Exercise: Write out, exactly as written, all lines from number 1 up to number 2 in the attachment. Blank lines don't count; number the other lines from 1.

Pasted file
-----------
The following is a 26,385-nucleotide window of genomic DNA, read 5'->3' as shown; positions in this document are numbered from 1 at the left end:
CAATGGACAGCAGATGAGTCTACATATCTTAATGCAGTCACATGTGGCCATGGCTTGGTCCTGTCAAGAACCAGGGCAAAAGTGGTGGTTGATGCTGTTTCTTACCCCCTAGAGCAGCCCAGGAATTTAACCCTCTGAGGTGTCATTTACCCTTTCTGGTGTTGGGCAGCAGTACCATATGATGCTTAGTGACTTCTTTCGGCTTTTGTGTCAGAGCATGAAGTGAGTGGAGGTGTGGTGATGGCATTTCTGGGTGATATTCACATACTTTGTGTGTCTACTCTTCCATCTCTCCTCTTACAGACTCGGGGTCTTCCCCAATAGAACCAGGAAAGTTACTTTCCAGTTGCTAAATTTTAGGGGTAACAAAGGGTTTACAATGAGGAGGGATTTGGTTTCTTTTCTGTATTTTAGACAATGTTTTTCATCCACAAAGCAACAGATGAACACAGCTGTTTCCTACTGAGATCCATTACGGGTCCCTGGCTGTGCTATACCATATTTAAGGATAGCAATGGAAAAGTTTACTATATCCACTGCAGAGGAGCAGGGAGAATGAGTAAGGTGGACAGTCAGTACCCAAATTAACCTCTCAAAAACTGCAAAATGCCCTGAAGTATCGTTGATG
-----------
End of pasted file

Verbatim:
The following is a 26,385-nucleotide window of genomic DNA, read 5'->3' as shown; positions in this document are numbered from 1 at the left end:
CAATGGACAGCAGATGAGTCTACATATCTTAATGCAGTCACATGTGGCCATGGCTTGGTCCTGTCAAGAACCAGGGCAAAAGTGGTGGTTGATGCTGTTTCTTACCCCCTAGAGCAGCCCAGGAATTTAACCCTCTGAGGTGTCATTTACCCTTTCTGGTGTTGGGCAGCAGTACCATATGATGCTTAGTGACTTCTTTCGGCTTTTGTGTCAGAGCATGAAGTGAGTGGAGGTGTGGTGATGGCATTTCTGGGTGATATTCACATACTTTGTGTGTCTACTCTTCCATCTCTCCTCTTACAGACTCGGGGTCTTCCCCAATAGAACCAGGAAAGTTACTTTCCAGTTGCTAAATTTTAGGGGTAACAAAGGGTTTACAATGAGGAGGGATTTGGTTTCTTTTCTGTATTTTAGACAATGTTTTTCATCCACAAAGCAACAGATGAACACAGCTGTTTCCTACTGAGATCCATTACGGGTCCCTGGCTGTGCTATACCATATTTAAGGATAGCAATGGAAAAGTTTACTATATCCACTGCAGAGGAGCAGGGAGAATGAGTAAGGTGGACAGTCAGTACCCAAATTAACCTCTCAAAAACTGCAAAATGCCCTGAAGTATCGTTGATG